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Legislating the SDGs

6 October 2020
Reading Time: 3 mins

Jason Longhurst, Chairman UKBCSD

At the start of the year, the only element we didn't predict was Covid-19 and our ability to respond, overcome fragility and address the new desire for a green revolution.   It was enough of a scene setter, in UKBCSD's 21st year, to reset how we position our membership to shape the strategic path to recovery and continue to positively disrupt the norm.   Now we are calling on our members to respond, defining opportunity and innovation in the most challenging enviro-economic years we are likely to live through. 

As a sector we need to make an investment shift, we need to approach the interlocking challenges of economic uncertainty and sustainability, making them a mutual value creation, with manifest benefits, that deliver against both the climate challenge and sustainable growth.

The public sector too is facing one of its most complex periods of change, challenge and opportunity.  Whether it is a climate emergency, crisis or challenge, net zero or real zero, single use or reduced plastics, is the public sector clear on the impact benefits it seeks to achieve?  The language is complicated, the actions and demands are many and the measure of success not clear or aligned.  The public sector has huge potential to connect services and people, to shape a sustainable approach that is transitional for our sector and measurable in terms of positive outcomes.  Having spent my career in the public sector, I would question whether it is really meeting the climate challenge, instead resting on pledges and platitudes.

Which segues me neatly into the UN 2030 SDGs.   My former Authority, Central Bedfordshire Council, set an approach that seeks to benchmark its actions against the SDGs. This will harness the organisation’s potential to address wider climate impacts, more than just carbon targets but far-reaching sustainability in all it does.  Other major areas are taking this on board, as they seek to become leaders in the green recovery.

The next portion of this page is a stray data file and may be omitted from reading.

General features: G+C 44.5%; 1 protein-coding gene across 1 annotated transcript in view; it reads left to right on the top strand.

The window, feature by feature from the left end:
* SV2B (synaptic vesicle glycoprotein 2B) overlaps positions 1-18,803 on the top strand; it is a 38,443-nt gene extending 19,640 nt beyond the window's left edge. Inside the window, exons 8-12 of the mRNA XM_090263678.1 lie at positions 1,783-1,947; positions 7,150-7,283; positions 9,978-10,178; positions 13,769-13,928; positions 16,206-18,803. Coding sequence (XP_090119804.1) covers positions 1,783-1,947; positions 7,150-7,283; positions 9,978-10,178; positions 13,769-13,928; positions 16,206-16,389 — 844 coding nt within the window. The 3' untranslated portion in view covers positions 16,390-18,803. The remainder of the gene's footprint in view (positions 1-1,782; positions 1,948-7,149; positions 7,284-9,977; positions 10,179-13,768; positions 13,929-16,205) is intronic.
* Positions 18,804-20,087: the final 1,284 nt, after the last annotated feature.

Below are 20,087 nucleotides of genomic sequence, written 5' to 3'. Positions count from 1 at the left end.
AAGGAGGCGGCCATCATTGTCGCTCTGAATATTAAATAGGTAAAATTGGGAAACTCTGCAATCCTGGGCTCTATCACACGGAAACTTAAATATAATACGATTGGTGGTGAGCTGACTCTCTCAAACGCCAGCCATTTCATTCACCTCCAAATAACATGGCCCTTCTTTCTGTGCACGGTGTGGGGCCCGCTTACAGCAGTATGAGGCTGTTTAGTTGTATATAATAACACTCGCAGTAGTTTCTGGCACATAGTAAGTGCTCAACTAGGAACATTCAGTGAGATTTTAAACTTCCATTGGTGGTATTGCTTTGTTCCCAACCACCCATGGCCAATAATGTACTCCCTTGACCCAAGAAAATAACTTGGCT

I am not alone in believing that the SDGs should be embedded in every decision that is made, by all of us.  In a few weeks’ time we will be holding a closed Round Table discussion on this subject, supported by long standing member ENGIE, the results of which will be taken to a second, ‘public’ webinar in December, when we will invite questions and further debate.  We ask you, the UKBCSD membership, as leaders in your field, to help shape a proposition to Government, a demand for Legislation that will embed the SDGs within every public sector Invitation To Tender.  The aim is to apply the SDG benchmark metric to others, establishing an approach that goes beyond carbon counting, to driving sustainable places – a new SDG Act 2021 replacing the Social Value Act of 2012. Time to lead, not retrofit, sustainability to today’s challenges.

 In other words, “Demonstrate you are responding to the SDGs and you can work with the public sector.  If you can’t, end of story.  Must try harder. A lot harder”. 

The logical conclusion should be that the public sector will partner businesses like yours, the ones that have proven, tangible results, based on innovation, investment and commitment to sustainability.  I hope you’ll join us at our December event – details will be available soon.